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ARRL Propagation Bulletin ARLP005 (2016)

SB PROP @ ARL $ARLP005
ARLP005 Propagation de K7RA

ZCZC AP05
QST de W1AW  
Propagation Forecast Bulletin 5  ARLP005
From Tad Cook, K7RA
Seattle, WA  January 29, 2016
To all radio amateurs 

SB PROP ARL ARLP005
ARLP005 Propagation de K7RA

Solar activity increased last week (January 21-27), compared to the
previous seven days.

Average daily sunspot numbers increased from 46 to 57.3, and average
daily solar flux went from 100.7 to 106. Geomagnetic indices were
also higher, with planetary A index going from 9 to 11.6.

Predicted solar flux for the short term is 110 and 108 on January
29-30, 105 on January 31 through February 1, 108 on February 2-4,
100 on February 5-6, 105 on February 7-11, 110 on February 12-13,
105 on February 14-15, 100 on February 16-20, 105 on February 21 and
108 on February 22-24.

Predicted planetary A index is 12, 8 and 5 on January 29-31, then 8,
15, 12 and 8 on February 1-4, 5 on February 5-6. 12 on February 7-8,
10 on February 9, 8 on February 10, 5 on February 11-16, then 10,
15, 10, 12 and 15 on February 17-21 and 12, 10, 8, 10 and 15 on
February 22-26.

F.K. Janda, OK1HH predicts the geomagnetic field will be quiet to
unsettled on January 29-30, mostly quiet on January 31, quiet to
unsettled on February 1, quiet to active February 2, quiet to
unsettled February 3, quiet on February 4-5, quiet to unsettled
February 6, quiet to active February 7-8, quiet to unsettled
February 9, quiet on February 10, mostly quiet February 11-12, quiet
to unsettled February 13, quiet to active February 14, mostly quiet
February 15, active to disturbed February 16-17, quiet to active
February 18-21, and mostly quiet on February 22-24.

OK1HH expects an increase in solar wind on February 2-3, 5-7, 15-16
and 20-21.  He feels less certain about the solar wind forecast for
February 2-3.

This report from Jeff Hartley, N8II of Shepherdstown, West Virginia
on January 24:

"It was a bit tough working VP8STI (South Sandwich) on 30 and 40
meters. Europe often seemed to have a big edge.

"10 meters was also tough, especially for K5P (Palmyra).

"20 meters continues to close pretty early to Europe and in all
directions in the PM. Higher K index values of 3-4 continue to not
matter that much most of the time.

"10 meters to the western USA is improving, with loud signals from
Arizona and California most days from 1600-2100Z. We also had Es to
Texas and Arkansas one day."

We also heard from Jon Jones, N0JK on January 26:

"The K5P DXpedition to Palmyra encountered low F2 MUFs to North
America for the first part of their operation. There were only
short, weak openings to Palmyra on 10 and 12 meters for many in
North America. 15 and 20 meters were their workhorse bands.

"On January 20 a CME impact sparked a geomagnetic storm that
afternoon and the K index peaked at 6. Geomagnetic storms can shut
down high latitude polar paths, but can enhance propagation towards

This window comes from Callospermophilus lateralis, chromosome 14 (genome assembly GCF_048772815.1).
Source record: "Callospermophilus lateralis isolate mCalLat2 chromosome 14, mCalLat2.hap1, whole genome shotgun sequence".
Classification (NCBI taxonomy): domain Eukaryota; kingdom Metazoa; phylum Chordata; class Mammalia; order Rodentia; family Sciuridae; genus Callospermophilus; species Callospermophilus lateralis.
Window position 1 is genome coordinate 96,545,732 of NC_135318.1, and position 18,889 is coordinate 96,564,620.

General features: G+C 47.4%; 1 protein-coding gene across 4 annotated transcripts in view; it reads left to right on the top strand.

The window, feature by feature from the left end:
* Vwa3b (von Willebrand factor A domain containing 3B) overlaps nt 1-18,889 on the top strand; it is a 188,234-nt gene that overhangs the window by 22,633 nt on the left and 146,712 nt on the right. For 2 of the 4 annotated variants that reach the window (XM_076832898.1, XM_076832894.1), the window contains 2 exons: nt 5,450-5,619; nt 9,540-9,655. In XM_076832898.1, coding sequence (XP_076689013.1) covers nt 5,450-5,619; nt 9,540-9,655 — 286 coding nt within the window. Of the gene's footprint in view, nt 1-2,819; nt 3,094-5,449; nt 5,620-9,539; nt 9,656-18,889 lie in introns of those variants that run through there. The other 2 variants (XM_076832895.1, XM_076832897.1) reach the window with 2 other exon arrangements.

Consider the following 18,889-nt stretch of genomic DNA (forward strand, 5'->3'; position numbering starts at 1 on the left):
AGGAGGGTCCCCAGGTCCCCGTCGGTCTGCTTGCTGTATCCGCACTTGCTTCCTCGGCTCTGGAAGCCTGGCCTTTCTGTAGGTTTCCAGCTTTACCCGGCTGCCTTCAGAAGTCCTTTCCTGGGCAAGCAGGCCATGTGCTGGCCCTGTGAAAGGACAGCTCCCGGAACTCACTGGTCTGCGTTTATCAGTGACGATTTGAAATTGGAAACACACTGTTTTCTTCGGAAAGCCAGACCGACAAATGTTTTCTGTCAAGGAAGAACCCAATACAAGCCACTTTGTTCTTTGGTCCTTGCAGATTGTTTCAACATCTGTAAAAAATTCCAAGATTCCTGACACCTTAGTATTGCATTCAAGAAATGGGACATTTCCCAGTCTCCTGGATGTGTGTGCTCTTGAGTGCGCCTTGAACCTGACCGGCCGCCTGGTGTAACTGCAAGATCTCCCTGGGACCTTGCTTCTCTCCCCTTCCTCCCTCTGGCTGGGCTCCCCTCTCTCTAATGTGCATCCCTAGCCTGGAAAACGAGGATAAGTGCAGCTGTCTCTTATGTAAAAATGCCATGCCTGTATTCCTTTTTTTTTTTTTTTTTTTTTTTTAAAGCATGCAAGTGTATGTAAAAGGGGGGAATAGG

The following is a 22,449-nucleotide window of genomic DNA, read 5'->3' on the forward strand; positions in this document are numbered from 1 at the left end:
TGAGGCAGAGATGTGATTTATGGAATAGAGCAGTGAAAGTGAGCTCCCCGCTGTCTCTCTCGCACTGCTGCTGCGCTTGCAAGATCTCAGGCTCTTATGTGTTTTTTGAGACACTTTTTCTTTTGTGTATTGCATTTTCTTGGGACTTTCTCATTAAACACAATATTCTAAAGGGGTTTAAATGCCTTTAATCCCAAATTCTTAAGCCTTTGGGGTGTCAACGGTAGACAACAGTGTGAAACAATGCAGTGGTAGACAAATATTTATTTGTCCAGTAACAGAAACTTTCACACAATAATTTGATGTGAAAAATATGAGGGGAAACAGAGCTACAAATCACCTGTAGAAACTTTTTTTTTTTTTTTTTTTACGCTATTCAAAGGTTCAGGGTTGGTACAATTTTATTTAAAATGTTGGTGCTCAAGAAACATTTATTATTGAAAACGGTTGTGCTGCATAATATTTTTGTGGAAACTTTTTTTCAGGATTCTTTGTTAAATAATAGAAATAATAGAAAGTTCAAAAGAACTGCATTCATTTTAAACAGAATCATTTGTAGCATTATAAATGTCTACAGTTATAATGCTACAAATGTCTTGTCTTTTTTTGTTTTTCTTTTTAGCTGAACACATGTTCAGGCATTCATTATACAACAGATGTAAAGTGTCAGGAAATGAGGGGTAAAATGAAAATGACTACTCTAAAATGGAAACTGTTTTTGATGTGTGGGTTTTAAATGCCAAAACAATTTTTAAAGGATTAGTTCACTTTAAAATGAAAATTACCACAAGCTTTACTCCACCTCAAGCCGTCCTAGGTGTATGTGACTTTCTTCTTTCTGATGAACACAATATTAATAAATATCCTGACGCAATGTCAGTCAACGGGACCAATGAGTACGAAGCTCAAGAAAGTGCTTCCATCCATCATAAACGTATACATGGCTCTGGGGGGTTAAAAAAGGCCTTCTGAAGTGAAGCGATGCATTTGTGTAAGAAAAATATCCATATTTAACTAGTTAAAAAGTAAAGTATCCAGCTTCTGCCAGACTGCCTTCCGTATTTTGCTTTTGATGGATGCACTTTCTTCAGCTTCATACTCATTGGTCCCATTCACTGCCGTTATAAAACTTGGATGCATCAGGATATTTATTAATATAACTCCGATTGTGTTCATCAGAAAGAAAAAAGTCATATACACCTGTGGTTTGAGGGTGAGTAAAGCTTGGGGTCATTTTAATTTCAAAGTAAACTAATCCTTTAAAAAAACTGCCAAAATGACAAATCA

and across the geomagnetic equator. K5P had a booming signal on both
10 and 12 meters around 2000z, allowing many to work the rare
country on these bands. On 10 and 12 meters they peaked over S-9 on
my mobile vertical. I logged K5P on 12 meter CW, but couldn't get
through the boiling cauldron on 10. I checked for their 6-meter
beacon on 50.106, but no copy."

That Kp-index value of 6 was at the 0600 UTC reading on January 21,
which was late in the evening on January 20 for most of North
America, 10:00 PM PST here on the West Coast. The planetary A index
on January 20-21 was 25 and 32.

Earlier on January 26 Jon reported on 6 meter activity:

"A second 'peak' of sporadic-E for the 2015/2016 winter Es season on
6.

"Friday afternoon January 22 I worked KZ4RR EM90 and K1TO EL87 on 6
meters about 2000z via Es while mobile between Lawrence and Topeka,
Kansas. Sunday January 24 at 2125z I had a nice chat with VE2XK
FN07, again while I was mobile in Lawrence.

"N0JK/M   16/01/24 2127Z  50130.0 FN07 ES EM28 Tks Jon VE2XK

"K1TO EL87 heard the XE2HWB/b DL44 via double hop Es on Jan. 23 at
0034z."

And finally, David Moore sent this link:  https://shar.es/1hKeAN

On Jan. 26th, 2016, NASA's Solar Dynamics Observatory captured
imagery at several different wavelengths of superheated plasma
exploding away from the Sun in a Coronal Mass Ejection event. The
blast was not Earth-directed.

If you would like to make a comment or have a tip for our readers,
email the author at k7ra@arrl.net.

For more information concerning radio propagation, see the ARRL
Technical Information Service web page at,
http://arrl.org/propagation-of-rf-signals. For an explanation of the
numbers used in this bulletin, see
http://arrl.org/the-sun-the-earth-the-ionosphere. An archive of past
propagation bulletins is at
http://arrl.org/w1aw-bulletins-archive-propagation. More good
information and tutorials on propagation are at http://k9la.us/.

My own archives of the NOAA/USAF daily 45 day forecast for solar
flux and planetary A index are in downloadable spreadsheet format at
http://bit.ly/1VOqf9B and http://bit.ly/1DcpaC5 .

Click on "Download this file" to download the archive, and ignore
the security warning about file format. Pop-up blockers may suppress
the download.

Monthly propagation charts between four USA regions and twelve
overseas locations are at http://arrl.org/propagation.

Instructions for starting or ending email distribution of ARRL
bulletins are at http://arrl.org/bulletins.

Sunspot numbers for January 21 through 27 were 56, 50, 54, 47, 58,
61, and 75, with a mean of 57.3. 10.7 cm flux was 104, 100.5, 98.9,
103.8, 107.6, 114.8, and 112.7, with a mean of 106. Estimated
planetary A indices were 32, 14, 12, 11, 3, 4, and 5, with a mean of
11.6. Estimated mid-latitude A indices were 15, 10, 10, 9, 3, 3, and
3, with a mean of 7.6.
NNNN
/EX